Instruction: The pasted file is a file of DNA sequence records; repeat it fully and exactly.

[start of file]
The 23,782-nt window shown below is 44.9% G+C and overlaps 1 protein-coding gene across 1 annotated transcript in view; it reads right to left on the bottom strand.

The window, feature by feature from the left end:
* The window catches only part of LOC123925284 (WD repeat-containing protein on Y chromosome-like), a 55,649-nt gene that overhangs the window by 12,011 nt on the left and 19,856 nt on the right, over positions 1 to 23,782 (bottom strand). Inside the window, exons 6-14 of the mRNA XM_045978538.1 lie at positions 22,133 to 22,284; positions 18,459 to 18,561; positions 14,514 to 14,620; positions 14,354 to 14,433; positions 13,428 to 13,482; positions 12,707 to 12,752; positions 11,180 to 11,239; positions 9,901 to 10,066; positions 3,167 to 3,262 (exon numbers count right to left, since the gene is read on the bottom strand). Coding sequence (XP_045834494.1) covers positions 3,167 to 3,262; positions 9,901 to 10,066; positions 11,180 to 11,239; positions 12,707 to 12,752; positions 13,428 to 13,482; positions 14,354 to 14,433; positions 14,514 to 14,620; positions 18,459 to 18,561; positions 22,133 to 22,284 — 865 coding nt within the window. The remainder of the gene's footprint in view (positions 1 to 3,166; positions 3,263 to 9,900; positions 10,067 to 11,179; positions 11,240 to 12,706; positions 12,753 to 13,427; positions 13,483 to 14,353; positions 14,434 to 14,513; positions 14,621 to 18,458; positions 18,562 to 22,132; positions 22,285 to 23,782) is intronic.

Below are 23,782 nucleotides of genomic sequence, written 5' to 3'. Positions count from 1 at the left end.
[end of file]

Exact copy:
The 23,782-nt window shown below is 44.9% G+C and overlaps 1 protein-coding gene across 1 annotated transcript in view; it reads right to left on the bottom strand.

The window, feature by feature from the left end:
* The window catches only part of LOC123925284 (WD repeat-containing protein on Y chromosome-like), a 55,649-nt gene that overhangs the window by 12,011 nt on the left and 19,856 nt on the right, over positions 1 to 23,782 (bottom strand). Inside the window, exons 6-14 of the mRNA XM_045978538.1 lie at positions 22,133 to 22,284; positions 18,459 to 18,561; positions 14,514 to 14,620; positions 14,354 to 14,433; positions 13,428 to 13,482; positions 12,707 to 12,752; positions 11,180 to 11,239; positions 9,901 to 10,066; positions 3,167 to 3,262 (exon numbers count right to left, since the gene is read on the bottom strand). Coding sequence (XP_045834494.1) covers positions 3,167 to 3,262; positions 9,901 to 10,066; positions 11,180 to 11,239; positions 12,707 to 12,752; positions 13,428 to 13,482; positions 14,354 to 14,433; positions 14,514 to 14,620; positions 18,459 to 18,561; positions 22,133 to 22,284 — 865 coding nt within the window. The remainder of the gene's footprint in view (positions 1 to 3,166; positions 3,263 to 9,900; positions 10,067 to 11,179; positions 11,240 to 12,706; positions 12,753 to 13,427; positions 13,483 to 14,353; positions 14,434 to 14,513; positions 14,621 to 18,458; positions 18,562 to 22,132; positions 22,285 to 23,782) is intronic.

Below are 23,782 nucleotides of genomic sequence, written 5' to 3'. Positions count from 1 at the left end.